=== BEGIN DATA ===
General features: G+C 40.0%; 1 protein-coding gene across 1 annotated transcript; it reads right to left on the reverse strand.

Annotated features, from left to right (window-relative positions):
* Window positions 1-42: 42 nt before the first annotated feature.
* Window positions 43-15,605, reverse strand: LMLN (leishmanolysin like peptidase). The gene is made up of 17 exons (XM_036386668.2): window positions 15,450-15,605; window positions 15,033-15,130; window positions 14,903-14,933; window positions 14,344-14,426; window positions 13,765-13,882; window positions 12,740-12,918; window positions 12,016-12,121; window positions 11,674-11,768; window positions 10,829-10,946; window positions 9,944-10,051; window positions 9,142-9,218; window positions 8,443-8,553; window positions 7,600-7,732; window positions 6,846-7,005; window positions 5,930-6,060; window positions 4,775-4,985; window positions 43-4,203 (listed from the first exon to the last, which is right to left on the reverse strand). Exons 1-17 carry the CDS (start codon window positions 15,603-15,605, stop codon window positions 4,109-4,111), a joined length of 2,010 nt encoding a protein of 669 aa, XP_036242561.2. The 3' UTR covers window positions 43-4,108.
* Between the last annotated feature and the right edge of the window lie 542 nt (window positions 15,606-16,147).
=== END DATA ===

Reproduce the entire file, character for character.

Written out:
General features: G+C 40.0%; 1 protein-coding gene across 1 annotated transcript; it reads right to left on the reverse strand.

Annotated features, from left to right (window-relative positions):
* Window positions 1-42: 42 nt before the first annotated feature.
* Window positions 43-15,605, reverse strand: LMLN (leishmanolysin like peptidase). The gene is made up of 17 exons (XM_036386668.2): window positions 15,450-15,605; window positions 15,033-15,130; window positions 14,903-14,933; window positions 14,344-14,426; window positions 13,765-13,882; window positions 12,740-12,918; window positions 12,016-12,121; window positions 11,674-11,768; window positions 10,829-10,946; window positions 9,944-10,051; window positions 9,142-9,218; window positions 8,443-8,553; window positions 7,600-7,732; window positions 6,846-7,005; window positions 5,930-6,060; window positions 4,775-4,985; window positions 43-4,203 (listed from the first exon to the last, which is right to left on the reverse strand). Exons 1-17 carry the CDS (start codon window positions 15,603-15,605, stop codon window positions 4,109-4,111), a joined length of 2,010 nt encoding a protein of 669 aa, XP_036242561.2. The 3' UTR covers window positions 43-4,108.
* Between the last annotated feature and the right edge of the window lie 542 nt (window positions 15,606-16,147).